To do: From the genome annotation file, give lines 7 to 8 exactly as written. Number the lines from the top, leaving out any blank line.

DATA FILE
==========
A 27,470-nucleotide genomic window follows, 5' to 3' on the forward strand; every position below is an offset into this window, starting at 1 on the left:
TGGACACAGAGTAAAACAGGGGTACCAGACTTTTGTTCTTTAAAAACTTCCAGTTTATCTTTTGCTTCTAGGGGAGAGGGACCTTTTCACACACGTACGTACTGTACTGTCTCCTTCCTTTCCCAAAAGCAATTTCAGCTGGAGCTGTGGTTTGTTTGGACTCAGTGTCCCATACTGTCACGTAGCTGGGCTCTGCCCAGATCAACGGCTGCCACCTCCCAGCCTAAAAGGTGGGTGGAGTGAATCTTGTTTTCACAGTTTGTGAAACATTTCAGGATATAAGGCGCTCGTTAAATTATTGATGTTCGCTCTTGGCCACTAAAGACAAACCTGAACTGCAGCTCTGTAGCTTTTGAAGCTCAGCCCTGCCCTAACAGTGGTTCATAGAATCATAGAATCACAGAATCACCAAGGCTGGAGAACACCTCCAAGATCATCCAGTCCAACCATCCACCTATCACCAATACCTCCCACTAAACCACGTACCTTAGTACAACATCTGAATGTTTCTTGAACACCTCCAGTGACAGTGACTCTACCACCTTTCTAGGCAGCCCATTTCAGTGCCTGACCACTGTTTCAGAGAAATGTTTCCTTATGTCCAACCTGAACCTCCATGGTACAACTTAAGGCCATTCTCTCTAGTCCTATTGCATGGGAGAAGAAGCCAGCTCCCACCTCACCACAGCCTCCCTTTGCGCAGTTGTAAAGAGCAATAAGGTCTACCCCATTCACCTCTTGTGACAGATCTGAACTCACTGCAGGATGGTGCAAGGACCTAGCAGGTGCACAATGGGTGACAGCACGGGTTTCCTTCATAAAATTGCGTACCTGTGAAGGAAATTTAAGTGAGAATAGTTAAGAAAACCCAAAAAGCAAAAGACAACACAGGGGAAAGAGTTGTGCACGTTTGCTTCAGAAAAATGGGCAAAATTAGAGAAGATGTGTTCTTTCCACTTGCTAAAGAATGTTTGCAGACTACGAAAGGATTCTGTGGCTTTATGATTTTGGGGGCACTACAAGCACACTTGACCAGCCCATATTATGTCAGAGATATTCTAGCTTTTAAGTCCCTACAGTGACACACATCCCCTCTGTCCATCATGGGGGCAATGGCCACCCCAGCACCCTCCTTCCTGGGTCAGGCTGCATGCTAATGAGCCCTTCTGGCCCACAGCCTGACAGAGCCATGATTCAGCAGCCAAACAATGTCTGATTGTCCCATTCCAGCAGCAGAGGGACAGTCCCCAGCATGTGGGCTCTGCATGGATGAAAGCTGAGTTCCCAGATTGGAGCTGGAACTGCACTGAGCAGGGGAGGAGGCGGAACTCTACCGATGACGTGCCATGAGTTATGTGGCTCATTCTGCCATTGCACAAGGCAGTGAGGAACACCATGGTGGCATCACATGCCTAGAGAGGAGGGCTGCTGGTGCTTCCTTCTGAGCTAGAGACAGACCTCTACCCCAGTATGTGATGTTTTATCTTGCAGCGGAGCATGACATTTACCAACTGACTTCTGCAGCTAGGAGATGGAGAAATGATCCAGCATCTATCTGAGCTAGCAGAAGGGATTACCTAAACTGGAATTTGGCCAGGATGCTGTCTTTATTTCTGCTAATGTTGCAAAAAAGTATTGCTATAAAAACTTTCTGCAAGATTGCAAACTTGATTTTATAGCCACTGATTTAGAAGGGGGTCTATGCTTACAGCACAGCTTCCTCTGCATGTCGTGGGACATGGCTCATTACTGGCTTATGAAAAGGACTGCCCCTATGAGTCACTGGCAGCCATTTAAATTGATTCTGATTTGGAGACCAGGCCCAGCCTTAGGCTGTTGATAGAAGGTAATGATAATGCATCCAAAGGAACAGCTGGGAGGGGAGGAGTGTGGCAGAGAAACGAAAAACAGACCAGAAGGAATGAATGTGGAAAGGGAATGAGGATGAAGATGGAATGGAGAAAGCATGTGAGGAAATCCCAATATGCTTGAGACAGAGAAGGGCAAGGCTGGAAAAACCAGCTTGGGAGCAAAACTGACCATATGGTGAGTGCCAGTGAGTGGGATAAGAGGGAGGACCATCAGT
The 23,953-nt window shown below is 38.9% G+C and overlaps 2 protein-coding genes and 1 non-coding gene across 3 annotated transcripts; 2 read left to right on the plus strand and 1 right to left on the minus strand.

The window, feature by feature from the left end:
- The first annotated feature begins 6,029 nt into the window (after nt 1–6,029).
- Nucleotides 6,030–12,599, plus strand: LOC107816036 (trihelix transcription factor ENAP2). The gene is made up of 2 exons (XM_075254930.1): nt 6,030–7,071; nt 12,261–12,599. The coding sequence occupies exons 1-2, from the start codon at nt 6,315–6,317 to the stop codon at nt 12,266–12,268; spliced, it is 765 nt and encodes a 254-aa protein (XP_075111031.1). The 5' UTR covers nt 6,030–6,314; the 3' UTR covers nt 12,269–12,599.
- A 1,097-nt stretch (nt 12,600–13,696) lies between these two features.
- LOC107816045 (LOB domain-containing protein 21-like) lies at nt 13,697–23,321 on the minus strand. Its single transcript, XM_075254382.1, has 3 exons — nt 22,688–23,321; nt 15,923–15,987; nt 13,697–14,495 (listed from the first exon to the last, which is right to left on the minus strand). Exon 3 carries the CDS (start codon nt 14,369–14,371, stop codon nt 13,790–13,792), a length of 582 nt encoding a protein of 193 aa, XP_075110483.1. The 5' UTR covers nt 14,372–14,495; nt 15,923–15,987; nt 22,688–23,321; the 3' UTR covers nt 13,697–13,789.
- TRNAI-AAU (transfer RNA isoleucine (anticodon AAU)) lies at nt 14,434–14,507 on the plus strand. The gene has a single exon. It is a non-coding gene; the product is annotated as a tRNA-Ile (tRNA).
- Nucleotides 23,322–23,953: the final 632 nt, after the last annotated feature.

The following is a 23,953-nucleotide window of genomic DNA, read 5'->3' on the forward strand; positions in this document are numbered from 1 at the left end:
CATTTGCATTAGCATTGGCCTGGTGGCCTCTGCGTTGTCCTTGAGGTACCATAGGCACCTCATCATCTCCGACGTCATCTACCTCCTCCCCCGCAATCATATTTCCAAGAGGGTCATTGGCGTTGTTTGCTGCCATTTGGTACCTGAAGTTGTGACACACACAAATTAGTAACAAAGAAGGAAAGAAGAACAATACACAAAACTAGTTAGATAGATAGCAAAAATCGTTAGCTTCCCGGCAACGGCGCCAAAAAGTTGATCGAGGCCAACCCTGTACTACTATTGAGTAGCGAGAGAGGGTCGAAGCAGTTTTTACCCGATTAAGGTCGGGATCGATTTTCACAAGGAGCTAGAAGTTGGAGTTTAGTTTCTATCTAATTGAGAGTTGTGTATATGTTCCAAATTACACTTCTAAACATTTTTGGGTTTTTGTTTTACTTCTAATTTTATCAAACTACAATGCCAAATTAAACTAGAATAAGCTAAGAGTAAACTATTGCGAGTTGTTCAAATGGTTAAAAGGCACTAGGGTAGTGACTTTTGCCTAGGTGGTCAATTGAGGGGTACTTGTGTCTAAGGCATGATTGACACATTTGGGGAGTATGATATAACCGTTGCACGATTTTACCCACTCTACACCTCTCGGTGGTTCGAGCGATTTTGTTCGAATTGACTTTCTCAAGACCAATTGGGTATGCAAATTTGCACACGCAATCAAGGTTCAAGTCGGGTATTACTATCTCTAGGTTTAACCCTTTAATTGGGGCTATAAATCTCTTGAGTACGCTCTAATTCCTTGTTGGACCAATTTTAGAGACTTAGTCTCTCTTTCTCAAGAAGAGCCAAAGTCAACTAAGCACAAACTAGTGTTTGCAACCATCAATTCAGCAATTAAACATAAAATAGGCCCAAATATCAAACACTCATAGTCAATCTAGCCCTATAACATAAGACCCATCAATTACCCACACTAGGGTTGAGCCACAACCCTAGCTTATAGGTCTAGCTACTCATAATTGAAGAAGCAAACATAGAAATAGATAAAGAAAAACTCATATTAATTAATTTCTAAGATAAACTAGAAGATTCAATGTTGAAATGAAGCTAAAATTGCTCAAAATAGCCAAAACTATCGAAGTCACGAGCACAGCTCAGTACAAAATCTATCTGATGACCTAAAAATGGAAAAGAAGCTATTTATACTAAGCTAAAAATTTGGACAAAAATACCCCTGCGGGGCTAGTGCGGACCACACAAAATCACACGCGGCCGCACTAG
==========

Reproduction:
- A 1,097-nt stretch (nt 12,600–13,696) lies between these two features.
- LOC107816045 (LOB domain-containing protein 21-like) lies at nt 13,697–23,321 on the minus strand. Its single transcript, XM_075254382.1, has 3 exons — nt 22,688–23,321; nt 15,923–15,987; nt 13,697–14,495 (listed from the first exon to the last, which is right to left on the minus strand). Exon 3 carries the CDS (start codon nt 14,369–14,371, stop codon nt 13,790–13,792), a length of 582 nt encoding a protein of 193 aa, XP_075110483.1. The 5' UTR covers nt 14,372–14,495; nt 15,923–15,987; nt 22,688–23,321; the 3' UTR covers nt 13,697–13,789.